Scotch. Seriously, not really. I sit down at a computer and the words flow. I research as I go with the Internet (Google maps/Earth are favorites), or I have a pile of vampire reference materials next to me, and I let my character go where she wants to go. I go to San Francisco once in awhile to do some location scouting/research as well.
Do you outline? If so, do you do so extensively or just chapter headings and a couple of sentences?
No, I do not. If I did, my main character would just go where she wants to go anyway. It makes it more interesting. This approach has led to the creation of characters and situations I could not have foreseen.
Do you edit as you go or wait until you’ve finished?
I edit as I go. I have a real problem with the red squiggly underlining, I have to clear it. As for plot, continuity and those types of things, I’ll do two or three major run-throughs up to where I am in the process, and one at the end.
Did you hire a professional editor?
Define “hire.” Technically, yes. But my published provider their own as well.
Do you listen to music while you write? If yes, what gets the fingers tapping?
Sometimes. In this novel my main character has a thing for southern rock, so I listened to some George Thorogood. There were some songs that were integral to a few scenes so I listened to those as I wrote. “She’s Not There” by The Zombies would be one. I like to have classic horror films on TV in the background.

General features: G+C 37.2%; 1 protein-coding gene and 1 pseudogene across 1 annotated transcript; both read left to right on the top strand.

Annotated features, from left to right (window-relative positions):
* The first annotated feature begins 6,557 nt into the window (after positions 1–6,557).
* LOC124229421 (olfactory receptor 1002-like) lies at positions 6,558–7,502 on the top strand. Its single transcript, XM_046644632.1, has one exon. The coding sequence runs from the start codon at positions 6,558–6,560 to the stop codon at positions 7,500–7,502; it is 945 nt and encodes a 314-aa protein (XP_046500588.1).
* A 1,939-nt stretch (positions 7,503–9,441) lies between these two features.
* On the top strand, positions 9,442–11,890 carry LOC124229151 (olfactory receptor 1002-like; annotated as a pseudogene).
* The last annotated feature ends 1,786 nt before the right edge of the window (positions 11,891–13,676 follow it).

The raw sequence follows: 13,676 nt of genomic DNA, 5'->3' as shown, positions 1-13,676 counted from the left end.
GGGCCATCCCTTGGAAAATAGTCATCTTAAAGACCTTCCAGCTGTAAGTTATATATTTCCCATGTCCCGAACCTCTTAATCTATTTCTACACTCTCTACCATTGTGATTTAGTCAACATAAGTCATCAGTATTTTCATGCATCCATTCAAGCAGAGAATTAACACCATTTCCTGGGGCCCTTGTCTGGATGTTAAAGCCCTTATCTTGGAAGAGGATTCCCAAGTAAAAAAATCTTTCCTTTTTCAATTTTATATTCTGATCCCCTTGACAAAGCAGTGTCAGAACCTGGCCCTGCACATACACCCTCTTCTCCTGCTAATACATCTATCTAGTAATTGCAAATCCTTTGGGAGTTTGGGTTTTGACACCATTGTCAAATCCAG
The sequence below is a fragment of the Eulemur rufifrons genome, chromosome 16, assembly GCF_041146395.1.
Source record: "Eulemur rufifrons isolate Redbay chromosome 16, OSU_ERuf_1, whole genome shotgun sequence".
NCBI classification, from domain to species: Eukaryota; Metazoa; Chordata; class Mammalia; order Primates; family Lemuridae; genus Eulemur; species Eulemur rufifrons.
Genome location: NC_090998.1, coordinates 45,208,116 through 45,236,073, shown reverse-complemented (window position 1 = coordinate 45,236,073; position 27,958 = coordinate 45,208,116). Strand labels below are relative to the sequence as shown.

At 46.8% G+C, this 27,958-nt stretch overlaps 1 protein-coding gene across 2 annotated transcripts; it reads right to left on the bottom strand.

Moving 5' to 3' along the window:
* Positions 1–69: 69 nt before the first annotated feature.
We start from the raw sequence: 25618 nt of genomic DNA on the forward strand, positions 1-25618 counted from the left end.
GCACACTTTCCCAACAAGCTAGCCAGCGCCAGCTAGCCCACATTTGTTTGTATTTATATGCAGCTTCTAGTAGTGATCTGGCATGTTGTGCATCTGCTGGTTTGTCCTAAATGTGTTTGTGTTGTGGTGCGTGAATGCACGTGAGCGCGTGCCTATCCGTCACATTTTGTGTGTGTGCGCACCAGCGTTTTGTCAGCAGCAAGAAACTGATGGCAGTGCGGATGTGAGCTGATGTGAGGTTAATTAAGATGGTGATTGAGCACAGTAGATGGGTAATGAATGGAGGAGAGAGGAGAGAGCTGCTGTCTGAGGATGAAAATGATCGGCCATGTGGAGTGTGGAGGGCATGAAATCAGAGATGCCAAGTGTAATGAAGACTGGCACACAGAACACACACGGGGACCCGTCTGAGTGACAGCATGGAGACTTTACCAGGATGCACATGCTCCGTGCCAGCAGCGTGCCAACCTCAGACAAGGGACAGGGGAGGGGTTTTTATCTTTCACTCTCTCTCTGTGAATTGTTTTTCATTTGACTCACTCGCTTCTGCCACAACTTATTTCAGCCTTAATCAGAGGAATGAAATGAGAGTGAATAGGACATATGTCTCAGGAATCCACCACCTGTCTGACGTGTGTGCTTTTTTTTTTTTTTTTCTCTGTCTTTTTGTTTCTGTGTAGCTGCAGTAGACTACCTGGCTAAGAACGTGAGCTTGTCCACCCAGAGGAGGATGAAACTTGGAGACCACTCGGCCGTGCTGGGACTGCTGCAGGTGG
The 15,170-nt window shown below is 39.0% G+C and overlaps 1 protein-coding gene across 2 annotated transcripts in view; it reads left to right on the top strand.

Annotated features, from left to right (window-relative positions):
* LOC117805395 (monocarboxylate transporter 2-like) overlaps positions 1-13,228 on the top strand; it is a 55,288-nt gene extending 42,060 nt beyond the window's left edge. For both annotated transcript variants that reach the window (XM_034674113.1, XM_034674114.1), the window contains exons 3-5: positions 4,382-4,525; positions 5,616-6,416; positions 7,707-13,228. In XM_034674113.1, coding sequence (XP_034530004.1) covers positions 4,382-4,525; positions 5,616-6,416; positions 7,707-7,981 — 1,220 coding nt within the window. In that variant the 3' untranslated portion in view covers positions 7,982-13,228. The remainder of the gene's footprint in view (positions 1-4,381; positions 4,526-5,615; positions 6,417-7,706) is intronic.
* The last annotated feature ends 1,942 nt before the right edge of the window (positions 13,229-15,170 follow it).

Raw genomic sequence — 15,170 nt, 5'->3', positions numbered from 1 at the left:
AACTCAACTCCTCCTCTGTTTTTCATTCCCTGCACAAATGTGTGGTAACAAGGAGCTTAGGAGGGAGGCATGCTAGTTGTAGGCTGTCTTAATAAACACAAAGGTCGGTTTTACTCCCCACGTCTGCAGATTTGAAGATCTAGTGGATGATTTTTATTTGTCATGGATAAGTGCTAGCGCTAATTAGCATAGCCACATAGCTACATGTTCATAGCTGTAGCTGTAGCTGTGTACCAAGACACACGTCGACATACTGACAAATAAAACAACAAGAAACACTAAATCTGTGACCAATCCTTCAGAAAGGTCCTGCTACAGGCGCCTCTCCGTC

Did you submit your work to Agents?
No, I did not.
What made you decide to go Indie, whether self-publishing or with an indie publisher? Was it a particular event or a gradual process?
Trifecta Publishing House started following me on Twitter before I ever followed them. It became a mutual thing and they were accepting submissions just as I was finishing the manuscript. They were the first and only publisher I queried. I wanted to be published traditionally. The validation is heady stuff, cathartic.
Did you get your book cover professionally done or did you do it yourself?
Trifecta’s cover designer did the art.
Do you have a marketing plan for the book or are you just winging it?
A little bit of both. I’ve been using a public relations calendar that I kind of made up counting down to release, Trifecta and I are working together some things as well. Social media is huge, and I am lucky enough to have some contacts that enable me to do some radio and podcast interviews. I’ve been sending out postcards to bookstores across the country, stopping in to as many as I can and leaving postcards behind, and I’ve been sending press releases to bookstores and newspapers. More “plan” with some measure of “winging-it.”
Any advice that you would like to give to other newbies considering becoming Indie authors?
Just do it. You’ll never know if you don’t try. Don’t hem and haw, find a publisher that seems like a good fit and send your query.
Where did you grow up?
I grew up in Rochester, N.Y.
Where do you live now?
I live in the San Francisco Bay Area
What would you like readers to know about you?
I have a lot more stories to tell and I can’t wait to share them.
End of Interview: